The US Air Force (USAF) is looking for ways to develop space defence and protect satellites from attack by foreign powers. GPS, remote sensing, communications and other tech used by the military are extensively reliant on satellites in orbit, which could also come under threat.
"There's nothing we do today, there's not a sailor, soldier, or marine that operates in their domain that isn't using space capabilities to conduct their mission," said General John W "Jay" Raymond, commander of Air Force (AFSPC) in an interview with Popular Mechanics.
These space capabilities include everything from communications to GPS-based location services and even a way to set drop zones and call in air strikes. The Space Command has up to 80 satellites to keep these systems running. Google Maps is also maintained by the AFSPC and has between 24 and 33 satellites dedicated to it.
In 2007, the Chinese were reportedly able to shoot a Chinese satellite out of orbit using a missile fired from the ground. The Russians have also been researching space defence technology since the 1980s, as such the threat of losing a satellite to a potential adversary is real and present, notes the article.
While other countries are catching up, the US does not intend to lose its domination of space that it has held for over 50 years. "Space is foundational to our way of war," General Jay said, "and it's foundational to our way of life."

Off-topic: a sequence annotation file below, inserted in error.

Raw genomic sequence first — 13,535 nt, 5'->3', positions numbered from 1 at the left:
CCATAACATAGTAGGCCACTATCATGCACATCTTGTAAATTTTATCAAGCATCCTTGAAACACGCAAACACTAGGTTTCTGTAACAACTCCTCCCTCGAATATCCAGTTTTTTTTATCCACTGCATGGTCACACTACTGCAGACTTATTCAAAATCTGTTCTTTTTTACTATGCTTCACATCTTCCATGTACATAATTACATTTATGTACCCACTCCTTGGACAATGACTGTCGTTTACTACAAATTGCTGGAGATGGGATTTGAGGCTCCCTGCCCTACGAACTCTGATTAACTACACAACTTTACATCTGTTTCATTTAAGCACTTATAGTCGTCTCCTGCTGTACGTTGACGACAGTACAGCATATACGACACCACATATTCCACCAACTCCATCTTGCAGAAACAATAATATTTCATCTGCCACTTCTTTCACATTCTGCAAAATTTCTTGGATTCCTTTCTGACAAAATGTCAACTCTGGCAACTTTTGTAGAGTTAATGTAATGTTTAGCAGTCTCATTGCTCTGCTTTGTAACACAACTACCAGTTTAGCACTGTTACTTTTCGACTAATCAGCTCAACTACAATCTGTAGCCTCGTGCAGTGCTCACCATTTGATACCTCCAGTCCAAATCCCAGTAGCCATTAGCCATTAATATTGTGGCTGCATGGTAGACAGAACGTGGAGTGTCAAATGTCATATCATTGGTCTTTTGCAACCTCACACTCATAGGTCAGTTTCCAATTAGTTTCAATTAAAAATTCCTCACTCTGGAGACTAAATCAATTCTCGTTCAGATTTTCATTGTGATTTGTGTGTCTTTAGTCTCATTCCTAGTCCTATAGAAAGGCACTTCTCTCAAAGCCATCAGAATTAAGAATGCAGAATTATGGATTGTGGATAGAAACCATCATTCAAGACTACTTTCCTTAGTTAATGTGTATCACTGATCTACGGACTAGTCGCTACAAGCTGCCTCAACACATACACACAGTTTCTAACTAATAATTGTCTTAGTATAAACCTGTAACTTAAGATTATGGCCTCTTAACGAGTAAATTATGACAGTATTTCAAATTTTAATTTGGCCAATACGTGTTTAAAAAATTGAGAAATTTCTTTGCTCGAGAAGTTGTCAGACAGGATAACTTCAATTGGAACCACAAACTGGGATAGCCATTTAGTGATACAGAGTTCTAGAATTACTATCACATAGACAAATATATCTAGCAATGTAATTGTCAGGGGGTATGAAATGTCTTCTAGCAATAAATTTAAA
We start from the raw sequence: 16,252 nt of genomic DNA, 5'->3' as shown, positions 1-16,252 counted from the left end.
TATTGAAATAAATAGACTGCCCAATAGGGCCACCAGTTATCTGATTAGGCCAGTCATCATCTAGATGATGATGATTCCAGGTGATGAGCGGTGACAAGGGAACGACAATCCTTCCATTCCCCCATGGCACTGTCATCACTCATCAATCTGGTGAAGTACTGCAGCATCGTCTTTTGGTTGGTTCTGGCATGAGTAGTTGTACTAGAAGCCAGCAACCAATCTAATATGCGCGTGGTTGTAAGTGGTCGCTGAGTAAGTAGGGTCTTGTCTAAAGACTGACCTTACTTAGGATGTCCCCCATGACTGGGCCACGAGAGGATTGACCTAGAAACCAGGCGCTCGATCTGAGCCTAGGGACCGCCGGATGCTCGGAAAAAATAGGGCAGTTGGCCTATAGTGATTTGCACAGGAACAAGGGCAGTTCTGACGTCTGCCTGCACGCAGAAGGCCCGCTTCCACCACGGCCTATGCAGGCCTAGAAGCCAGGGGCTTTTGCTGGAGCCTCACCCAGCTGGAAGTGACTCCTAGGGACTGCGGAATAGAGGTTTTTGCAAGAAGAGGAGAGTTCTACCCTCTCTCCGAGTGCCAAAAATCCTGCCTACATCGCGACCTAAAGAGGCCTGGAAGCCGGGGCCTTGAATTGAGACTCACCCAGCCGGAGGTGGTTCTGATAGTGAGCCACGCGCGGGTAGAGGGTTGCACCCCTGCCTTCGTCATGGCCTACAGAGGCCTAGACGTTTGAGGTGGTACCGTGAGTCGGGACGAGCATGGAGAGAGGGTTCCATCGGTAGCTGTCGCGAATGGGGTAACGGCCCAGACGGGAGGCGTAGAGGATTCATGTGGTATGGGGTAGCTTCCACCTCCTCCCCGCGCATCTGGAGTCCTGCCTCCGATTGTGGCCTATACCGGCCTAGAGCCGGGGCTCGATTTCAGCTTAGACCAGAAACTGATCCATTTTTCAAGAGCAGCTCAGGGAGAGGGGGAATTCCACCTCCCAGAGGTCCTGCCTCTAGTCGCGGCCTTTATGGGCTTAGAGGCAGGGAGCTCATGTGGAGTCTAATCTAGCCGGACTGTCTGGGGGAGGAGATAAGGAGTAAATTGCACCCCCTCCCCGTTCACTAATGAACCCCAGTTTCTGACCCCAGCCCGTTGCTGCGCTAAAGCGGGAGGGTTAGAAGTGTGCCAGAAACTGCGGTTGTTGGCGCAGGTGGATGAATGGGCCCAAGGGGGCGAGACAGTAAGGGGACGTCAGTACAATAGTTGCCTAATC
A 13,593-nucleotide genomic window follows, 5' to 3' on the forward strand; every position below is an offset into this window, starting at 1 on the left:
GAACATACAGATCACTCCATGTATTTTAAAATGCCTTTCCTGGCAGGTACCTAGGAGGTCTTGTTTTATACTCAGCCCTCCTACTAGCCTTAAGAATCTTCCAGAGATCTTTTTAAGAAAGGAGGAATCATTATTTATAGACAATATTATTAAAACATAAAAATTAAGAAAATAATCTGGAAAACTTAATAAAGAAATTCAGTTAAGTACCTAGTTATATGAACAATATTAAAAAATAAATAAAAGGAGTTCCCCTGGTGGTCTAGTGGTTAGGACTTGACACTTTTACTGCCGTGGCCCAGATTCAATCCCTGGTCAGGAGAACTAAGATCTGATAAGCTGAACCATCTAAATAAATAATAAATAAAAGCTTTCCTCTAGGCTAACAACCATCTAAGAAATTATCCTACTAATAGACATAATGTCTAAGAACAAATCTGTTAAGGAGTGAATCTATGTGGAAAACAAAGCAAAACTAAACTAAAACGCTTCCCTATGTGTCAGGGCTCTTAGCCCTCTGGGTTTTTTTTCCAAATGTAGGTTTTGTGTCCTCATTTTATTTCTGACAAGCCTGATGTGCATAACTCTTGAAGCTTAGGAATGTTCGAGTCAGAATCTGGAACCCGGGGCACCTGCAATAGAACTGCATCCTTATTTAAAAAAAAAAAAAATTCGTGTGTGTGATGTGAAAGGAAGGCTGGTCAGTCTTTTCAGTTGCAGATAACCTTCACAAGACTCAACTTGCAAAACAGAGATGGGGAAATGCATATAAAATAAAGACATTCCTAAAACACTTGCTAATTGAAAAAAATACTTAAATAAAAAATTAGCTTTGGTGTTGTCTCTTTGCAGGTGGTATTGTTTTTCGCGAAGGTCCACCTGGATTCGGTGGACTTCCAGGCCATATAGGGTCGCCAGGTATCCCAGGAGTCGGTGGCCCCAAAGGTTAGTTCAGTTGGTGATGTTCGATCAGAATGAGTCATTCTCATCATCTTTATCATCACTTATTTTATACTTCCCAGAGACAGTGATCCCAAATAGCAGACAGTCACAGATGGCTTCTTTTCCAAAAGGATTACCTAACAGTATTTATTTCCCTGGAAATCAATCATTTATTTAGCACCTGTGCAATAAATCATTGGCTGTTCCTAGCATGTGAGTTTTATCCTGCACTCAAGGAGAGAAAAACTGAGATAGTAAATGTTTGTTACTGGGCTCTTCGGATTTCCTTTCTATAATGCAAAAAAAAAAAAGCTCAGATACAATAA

The AFSPC has also been working closely with the National Reconnaissance Office (NRO) and the agencies are reportedly working together to develop a fleet of spacecraft by 2030, which could detect, deter, and if needed even destroy threats.
"I'm not going to talk about that," General Jay said, when asked whether the US intended to hold ordnance in space for defensive or offensive missions. However, the Popular Mechanics report speculated the possibility of a space-based missile or rocket system is either in the works or already in orbit.
Defending US satellites from an attack is something that the AFSPC is concerned with and it is reportedly "working on being able to protect and defend capabilities (US satellites and space assets) from everything from low-end reversible jamming all the way up to the higher-end kinetic activities," said General Jay.
While that might seem like the AFSPC is preparing for war, its work as "space traffic control" is reported to be just as important. "We act as the space traffic control for the world," said General Jay. "It's not in anybody's best interest to have large debris fields."
Satellite collisions can result in a chain reaction that could kick off a field of swirling junk that could be just as bad as a missile striking a US satellite.
That makes the mission of the Space Command a balance between handling defence from space and making sure the planet's orbital plane remains congestion free by acting as the world's "orbital police".
Earlier, Daniel Coats, director of National Intelligence, in a congressional testimony on worldwide threat assessment had noted that "Both [Russia and China] will continue to pursue a full range of anti-satellite (ASAT) weapons as a means to reduce U.S. military effectiveness."
There have been several undisclosed launches over the last few years that fuel speculation on whether the US is working on space-based defence. The most recent one was reported in October when SpaceX was preparing to launch "Zuma" for a "government customer". Another launch that is still shrouded in mystery is the US Air Force's secret X-37B space plane that spends years in orbit and then lands in secret, only to take off again.